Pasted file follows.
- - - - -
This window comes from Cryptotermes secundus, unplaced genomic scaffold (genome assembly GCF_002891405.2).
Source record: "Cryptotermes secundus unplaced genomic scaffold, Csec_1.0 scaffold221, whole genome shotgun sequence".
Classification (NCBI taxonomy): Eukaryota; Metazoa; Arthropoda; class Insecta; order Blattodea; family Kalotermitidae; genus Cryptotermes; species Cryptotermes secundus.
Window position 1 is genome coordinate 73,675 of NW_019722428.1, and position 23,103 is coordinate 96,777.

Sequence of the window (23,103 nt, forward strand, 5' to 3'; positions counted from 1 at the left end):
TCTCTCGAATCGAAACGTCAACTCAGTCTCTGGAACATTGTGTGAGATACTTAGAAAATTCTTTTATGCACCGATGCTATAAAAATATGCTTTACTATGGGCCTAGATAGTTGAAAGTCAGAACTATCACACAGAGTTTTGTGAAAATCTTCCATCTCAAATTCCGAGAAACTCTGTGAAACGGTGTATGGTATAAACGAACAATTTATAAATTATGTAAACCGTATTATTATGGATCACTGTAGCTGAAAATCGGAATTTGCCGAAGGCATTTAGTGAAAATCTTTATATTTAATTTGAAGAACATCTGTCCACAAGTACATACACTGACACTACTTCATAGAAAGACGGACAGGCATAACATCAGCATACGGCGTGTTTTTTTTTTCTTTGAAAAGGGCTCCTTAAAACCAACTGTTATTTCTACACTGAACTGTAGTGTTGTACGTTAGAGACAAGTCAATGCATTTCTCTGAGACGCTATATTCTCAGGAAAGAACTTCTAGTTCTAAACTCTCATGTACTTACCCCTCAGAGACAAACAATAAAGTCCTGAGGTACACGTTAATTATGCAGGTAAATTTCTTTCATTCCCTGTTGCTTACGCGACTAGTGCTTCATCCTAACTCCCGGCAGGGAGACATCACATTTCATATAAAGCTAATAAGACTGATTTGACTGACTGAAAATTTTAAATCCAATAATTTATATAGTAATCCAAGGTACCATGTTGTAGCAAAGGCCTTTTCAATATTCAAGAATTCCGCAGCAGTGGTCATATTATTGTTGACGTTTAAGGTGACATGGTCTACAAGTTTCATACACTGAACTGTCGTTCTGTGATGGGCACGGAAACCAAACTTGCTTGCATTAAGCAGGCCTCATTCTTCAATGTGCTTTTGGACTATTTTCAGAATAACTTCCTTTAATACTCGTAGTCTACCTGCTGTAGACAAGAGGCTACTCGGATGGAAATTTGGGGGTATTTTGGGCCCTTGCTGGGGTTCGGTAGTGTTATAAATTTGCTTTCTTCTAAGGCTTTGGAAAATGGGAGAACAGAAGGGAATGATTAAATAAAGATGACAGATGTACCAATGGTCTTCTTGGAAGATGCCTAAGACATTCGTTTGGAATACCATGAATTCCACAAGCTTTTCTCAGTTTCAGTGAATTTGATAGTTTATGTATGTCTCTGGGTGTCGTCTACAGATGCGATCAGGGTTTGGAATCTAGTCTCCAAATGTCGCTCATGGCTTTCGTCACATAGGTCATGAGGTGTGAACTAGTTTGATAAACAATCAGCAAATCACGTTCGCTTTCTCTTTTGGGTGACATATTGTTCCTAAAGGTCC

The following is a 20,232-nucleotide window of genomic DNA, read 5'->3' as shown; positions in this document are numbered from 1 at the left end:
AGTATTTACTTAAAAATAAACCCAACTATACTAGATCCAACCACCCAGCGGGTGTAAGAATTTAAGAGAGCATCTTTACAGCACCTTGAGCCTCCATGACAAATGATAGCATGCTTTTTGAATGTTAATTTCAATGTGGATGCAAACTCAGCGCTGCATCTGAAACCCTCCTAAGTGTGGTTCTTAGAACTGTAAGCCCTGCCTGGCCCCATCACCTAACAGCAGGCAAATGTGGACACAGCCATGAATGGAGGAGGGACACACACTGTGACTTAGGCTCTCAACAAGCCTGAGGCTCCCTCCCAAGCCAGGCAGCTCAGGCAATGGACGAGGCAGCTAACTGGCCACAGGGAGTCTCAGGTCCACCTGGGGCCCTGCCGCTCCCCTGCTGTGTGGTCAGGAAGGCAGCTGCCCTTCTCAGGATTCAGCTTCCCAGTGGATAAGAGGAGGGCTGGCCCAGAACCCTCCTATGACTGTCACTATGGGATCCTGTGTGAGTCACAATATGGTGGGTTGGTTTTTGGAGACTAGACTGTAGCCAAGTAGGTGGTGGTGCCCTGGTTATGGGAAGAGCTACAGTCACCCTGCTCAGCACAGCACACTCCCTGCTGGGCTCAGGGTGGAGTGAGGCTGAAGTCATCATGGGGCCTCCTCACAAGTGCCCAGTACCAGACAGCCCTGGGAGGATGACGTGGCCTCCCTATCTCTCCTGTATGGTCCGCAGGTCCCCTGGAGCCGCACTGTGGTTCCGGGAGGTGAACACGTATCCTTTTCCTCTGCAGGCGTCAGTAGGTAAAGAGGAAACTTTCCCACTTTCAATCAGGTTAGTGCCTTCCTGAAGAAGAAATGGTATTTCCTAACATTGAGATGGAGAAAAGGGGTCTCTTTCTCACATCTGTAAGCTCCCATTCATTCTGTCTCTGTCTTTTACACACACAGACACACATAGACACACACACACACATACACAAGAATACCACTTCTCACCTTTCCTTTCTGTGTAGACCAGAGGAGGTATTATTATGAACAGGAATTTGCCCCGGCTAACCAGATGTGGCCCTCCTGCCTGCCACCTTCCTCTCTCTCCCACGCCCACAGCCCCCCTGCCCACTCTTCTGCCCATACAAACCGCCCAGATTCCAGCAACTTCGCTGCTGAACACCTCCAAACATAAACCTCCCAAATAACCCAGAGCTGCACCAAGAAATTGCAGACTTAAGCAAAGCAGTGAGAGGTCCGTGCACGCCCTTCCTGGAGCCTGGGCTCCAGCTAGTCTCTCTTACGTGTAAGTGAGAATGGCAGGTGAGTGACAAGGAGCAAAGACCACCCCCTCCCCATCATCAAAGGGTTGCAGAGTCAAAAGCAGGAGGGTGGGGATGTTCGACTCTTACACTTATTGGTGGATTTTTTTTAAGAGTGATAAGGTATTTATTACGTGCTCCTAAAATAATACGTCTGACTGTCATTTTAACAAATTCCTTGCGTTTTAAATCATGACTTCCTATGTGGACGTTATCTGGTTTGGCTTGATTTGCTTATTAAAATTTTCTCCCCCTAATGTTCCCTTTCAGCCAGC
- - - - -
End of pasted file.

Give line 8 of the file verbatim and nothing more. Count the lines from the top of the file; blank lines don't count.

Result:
AGTATTTACTTAAAAATAAACCCAACTATACTAGATCCAACCACCCAGCGGGTGTAAGAATTTAAGAGAGCATCTTTACAGCACCTTGAGCCTCCATGACAAATGATAGCATGCTTTTTGAATGTTAATTTCAATGTGGATGCAAACTCAGCGCTGCATCTGAAACCCTCCTAAGTGTGGTTCTTAGAACTGTAAGCCCTGCCTGGCCCCATCACCTAACAGCAGGCAAATGTGGACACAGCCATGAATGGAGGAGGGACACACACTGTGACTTAGGCTCTCAACAAGCCTGAGGCTCCCTCCCAAGCCAGGCAGCTCAGGCAATGGACGAGGCAGCTAACTGGCCACAGGGAGTCTCAGGTCCACCTGGGGCCCTGCCGCTCCCCTGCTGTGTGGTCAGGAAGGCAGCTGCCCTTCTCAGGATTCAGCTTCCCAGTGGATAAGAGGAGGGCTGGCCCAGAACCCTCCTATGACTGTCACTATGGGATCCTGTGTGAGTCACAATATGGTGGGTTGGTTTTTGGAGACTAGACTGTAGCCAAGTAGGTGGTGGTGCCCTGGTTATGGGAAGAGCTACAGTCACCCTGCTCAGCACAGCACACTCCCTGCTGGGCTCAGGGTGGAGTGAGGCTGAAGTCATCATGGGGCCTCCTCACAAGTGCCCAGTACCAGACAGCCCTGGGAGGATGACGTGGCCTCCCTATCTCTCCTGTATGGTCCGCAGGTCCCCTGGAGCCGCACTGTGGTTCCGGGAGGTGAACACGTATCCTTTTCCTCTGCAGGCGTCAGTAGGTAAAGAGGAAACTTTCCCACTTTCAATCAGGTTAGTGCCTTCCTGAAGAAGAAATGGTATTTCCTAACATTGAGATGGAGAAAAGGGGTCTCTTTCTCACATCTGTAAGCTCCCATTCATTCTGTCTCTGTCTTTTACACACACAGACACACATAGACACACACACACACATACACAAGAATACCACTTCTCACCTTTCCTTTCTGTGTAGACCAGAGGAGGTATTATTATGAACAGGAATTTGCCCCGGCTAACCAGATGTGGCCCTCCTGCCTGCCACCTTCCTCTCTCTCCCACGCCCACAGCCCCCCTGCCCACTCTTCTGCCCATACAAACCGCCCAGATTCCAGCAACTTCGCTGCTGAACACCTCCAAACATAAACCTCCCAAATAACCCAGAGCTGCACCAAGAAATTGCAGACTTAAGCAAAGCAGTGAGAGGTCCGTGCACGCCCTTCCTGGAGCCTGGGCTCCAGCTAGTCTCTCTTACGTGTAAGTGAGAATGGCAGGTGAGTGACAAGGAGCAAAGACCACCCCCTCCCCATCATCAAAGGGTTGCAGAGTCAAAAGCAGGAGGGTGGGGATGTTCGACTCTTACACTTATTGGTGGATTTTTTTTAAGAGTGATAAGGTATTTATTACGTGCTCCTAAAATAATACGTCTGACTGTCATTTTAACAAATTCCTTGCGTTTTAAATCATGACTTCCTATGTGGACGTTATCTGGTTTGGCTTGATTTGCTTATTAAAATTTTCTCCCCCTAATGTTCCCTTTCAGCCAGC